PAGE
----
My mother’s letters are lost to me.
I cannot read
the language they are written in.

My mother tries to teach me, long ago,
turning our scarred kitchen table first into a desk,
then into a jail.
“Look here,” she says, “See how the word for heart
is at the heart
of the word for love?
See how the word for large
looks like a person
with their arms stretched out wide?”

Our lessons will end soon after that.
They do not last long enough
for me to learn
the word for shame.

“Chinese is too difficult,” I’d say
even as I learned to conjugate
Greek verbs in seven tenses,
Greek verbs in four moods,
and all the uses of the Latin ablative.
Oh yes, I took Latin, too.

I’ve read Homer and Cicero,
Aristophanes, Thucydides,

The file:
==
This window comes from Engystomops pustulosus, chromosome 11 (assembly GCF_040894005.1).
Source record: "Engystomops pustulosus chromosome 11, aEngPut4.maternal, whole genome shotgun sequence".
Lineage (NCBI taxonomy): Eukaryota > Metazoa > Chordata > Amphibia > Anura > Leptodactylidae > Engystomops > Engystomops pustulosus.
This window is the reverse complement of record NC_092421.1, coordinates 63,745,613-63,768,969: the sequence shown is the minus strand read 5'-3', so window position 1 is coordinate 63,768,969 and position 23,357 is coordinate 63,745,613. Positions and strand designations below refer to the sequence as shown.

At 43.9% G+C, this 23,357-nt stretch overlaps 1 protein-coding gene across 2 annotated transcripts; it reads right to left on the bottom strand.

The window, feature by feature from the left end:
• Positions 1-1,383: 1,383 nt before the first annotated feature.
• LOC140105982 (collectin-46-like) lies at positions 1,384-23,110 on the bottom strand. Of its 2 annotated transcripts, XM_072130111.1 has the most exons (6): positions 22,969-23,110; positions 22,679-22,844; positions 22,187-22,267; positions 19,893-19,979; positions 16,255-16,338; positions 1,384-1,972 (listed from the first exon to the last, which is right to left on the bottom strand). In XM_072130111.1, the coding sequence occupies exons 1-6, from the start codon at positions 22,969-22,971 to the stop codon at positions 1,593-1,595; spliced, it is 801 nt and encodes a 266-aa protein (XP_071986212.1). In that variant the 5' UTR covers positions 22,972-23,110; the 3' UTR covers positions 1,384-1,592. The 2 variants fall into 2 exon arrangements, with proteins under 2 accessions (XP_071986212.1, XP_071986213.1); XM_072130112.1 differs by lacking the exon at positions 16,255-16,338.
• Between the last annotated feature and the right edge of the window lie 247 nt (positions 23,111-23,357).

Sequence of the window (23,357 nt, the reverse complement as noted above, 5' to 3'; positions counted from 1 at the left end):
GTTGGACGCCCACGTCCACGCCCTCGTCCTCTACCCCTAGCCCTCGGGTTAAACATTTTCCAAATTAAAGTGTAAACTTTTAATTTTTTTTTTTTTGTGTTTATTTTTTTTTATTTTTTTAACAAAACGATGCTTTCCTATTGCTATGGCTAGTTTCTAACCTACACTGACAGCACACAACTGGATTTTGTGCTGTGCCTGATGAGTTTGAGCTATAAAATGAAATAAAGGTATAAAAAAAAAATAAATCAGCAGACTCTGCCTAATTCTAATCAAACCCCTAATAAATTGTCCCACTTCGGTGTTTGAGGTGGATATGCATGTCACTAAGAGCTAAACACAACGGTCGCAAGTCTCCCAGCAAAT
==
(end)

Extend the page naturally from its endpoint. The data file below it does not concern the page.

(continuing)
Virgil, Ovid, Plato,
in the original,
as we say.
What use is this origin
to me?
I cannot read even my grandfather’s name in Chinese.

This is what empire does:
it makes you give up your self,
it makes you give yourself up

My mother’s letters are not lost.
They stand like soldiers in neat, chronological rows
within a shoebox that sighs
whenever I open its lid.
I imagine them rustling,
whenever I am not there,
furling and unfurling along creased edges worn thin.

My mother’s handwriting is as elegant as a river’s current.
The smooth slanted strokes of her characters wave
like a flag, like a fan.
Someone else might read this landscape and hear
my mother’s voice,
my mother’s laugh.

But for me these pages speak nothing,
their meaning is too sacred for my eyes.
They lie breathless beneath my fingertips,
like tired cranes waiting to be folded and set free.

My mother’s letters are not lost,
that they are lost

Sharon Hsu

Sharon Hsu lives and writes in Oakland, California. Her work has appeared in Uncanny Magazine and on She’s still trying to figure out what to do with her degree in dead languages. You can find her on Twitter as @pensyf.

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